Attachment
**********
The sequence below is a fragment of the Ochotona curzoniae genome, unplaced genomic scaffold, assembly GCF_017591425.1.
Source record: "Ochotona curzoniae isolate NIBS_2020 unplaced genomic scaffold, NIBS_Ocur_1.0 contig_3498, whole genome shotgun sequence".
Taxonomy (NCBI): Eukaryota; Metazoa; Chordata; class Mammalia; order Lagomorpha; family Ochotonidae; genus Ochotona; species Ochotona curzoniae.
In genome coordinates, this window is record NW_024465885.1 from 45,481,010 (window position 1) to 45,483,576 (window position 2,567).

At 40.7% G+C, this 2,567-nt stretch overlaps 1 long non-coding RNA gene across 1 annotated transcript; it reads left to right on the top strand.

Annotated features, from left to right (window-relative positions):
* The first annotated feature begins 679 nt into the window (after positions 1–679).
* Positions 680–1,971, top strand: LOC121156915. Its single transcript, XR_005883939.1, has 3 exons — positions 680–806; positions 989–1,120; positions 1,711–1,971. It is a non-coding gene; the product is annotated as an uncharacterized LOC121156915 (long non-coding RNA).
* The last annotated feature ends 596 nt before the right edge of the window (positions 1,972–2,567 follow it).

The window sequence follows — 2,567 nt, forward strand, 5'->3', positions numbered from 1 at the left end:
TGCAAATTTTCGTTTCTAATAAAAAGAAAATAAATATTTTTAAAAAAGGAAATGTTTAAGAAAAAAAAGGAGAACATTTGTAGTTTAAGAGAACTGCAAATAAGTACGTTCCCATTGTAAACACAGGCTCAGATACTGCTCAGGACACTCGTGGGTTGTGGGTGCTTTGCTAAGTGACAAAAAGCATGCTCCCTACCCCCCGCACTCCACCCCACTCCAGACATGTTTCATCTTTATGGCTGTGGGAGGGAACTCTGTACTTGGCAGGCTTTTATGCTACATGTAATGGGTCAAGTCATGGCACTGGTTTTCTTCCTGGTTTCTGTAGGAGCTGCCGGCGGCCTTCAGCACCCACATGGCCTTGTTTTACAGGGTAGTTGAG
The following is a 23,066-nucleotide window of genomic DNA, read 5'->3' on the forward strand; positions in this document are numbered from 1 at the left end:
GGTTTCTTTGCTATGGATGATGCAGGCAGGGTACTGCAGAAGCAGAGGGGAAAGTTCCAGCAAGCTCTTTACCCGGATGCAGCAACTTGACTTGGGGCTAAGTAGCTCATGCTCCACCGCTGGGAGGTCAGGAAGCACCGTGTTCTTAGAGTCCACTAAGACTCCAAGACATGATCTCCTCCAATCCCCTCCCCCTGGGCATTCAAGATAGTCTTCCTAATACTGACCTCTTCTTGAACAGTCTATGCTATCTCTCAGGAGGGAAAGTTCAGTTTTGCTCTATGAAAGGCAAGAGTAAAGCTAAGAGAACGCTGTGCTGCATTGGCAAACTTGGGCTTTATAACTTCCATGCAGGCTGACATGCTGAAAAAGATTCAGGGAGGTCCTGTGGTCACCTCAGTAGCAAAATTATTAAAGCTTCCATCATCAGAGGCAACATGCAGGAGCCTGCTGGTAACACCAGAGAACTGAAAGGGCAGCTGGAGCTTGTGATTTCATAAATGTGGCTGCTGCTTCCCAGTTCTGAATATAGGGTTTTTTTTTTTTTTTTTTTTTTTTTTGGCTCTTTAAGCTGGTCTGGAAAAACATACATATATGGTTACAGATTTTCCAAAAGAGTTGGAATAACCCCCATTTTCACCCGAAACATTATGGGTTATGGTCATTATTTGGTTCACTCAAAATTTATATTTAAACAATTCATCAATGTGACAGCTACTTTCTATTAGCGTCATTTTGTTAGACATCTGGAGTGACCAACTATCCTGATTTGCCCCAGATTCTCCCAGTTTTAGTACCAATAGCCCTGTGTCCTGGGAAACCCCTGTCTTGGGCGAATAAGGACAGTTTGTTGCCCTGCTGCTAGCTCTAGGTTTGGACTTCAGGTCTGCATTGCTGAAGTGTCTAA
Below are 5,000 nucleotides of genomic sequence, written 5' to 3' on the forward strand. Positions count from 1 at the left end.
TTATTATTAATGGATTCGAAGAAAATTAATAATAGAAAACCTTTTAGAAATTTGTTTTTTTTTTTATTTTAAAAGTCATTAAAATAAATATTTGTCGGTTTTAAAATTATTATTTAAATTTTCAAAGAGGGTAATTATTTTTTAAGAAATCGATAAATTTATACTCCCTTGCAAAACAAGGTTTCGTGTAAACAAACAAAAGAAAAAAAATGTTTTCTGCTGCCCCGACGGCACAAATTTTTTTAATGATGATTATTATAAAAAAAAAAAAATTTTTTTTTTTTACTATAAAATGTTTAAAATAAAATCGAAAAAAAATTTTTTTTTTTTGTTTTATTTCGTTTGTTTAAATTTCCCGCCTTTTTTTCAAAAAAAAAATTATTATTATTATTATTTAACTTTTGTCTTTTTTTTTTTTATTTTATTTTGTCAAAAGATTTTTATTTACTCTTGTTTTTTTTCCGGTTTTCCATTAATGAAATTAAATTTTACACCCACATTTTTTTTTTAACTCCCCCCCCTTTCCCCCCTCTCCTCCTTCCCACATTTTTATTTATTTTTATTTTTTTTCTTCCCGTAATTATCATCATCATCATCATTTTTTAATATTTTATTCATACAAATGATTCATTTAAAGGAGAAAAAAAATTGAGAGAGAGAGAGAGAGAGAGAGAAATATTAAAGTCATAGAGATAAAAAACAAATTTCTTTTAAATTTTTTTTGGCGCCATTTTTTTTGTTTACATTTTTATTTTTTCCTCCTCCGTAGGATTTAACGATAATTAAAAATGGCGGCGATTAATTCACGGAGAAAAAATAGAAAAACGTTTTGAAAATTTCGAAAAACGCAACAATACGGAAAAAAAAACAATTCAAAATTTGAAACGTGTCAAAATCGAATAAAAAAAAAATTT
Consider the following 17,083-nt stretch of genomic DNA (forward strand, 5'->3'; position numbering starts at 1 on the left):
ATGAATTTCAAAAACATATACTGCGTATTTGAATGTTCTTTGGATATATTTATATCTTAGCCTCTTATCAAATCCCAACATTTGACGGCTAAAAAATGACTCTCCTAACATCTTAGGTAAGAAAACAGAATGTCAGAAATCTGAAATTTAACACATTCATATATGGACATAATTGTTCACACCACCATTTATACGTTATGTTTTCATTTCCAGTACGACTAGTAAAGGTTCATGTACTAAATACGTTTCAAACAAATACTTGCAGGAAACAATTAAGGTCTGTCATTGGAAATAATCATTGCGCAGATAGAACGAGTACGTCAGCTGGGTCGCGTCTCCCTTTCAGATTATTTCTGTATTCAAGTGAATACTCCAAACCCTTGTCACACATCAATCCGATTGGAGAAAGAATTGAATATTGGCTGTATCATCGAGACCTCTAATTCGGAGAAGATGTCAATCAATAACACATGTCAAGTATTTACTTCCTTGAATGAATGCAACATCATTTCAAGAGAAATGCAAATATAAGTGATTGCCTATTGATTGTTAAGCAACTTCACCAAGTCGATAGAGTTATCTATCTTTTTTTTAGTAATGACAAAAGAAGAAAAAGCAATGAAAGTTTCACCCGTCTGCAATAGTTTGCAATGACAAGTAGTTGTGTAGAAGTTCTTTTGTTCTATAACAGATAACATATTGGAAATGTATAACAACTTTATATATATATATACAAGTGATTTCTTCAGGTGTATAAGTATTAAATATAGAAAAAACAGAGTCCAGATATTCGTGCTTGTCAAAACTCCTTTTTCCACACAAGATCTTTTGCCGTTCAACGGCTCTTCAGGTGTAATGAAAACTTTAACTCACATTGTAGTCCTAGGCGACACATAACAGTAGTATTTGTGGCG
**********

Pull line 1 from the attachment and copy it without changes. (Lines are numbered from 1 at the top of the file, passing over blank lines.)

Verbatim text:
The sequence below is a fragment of the Ochotona curzoniae genome, unplaced genomic scaffold, assembly GCF_017591425.1.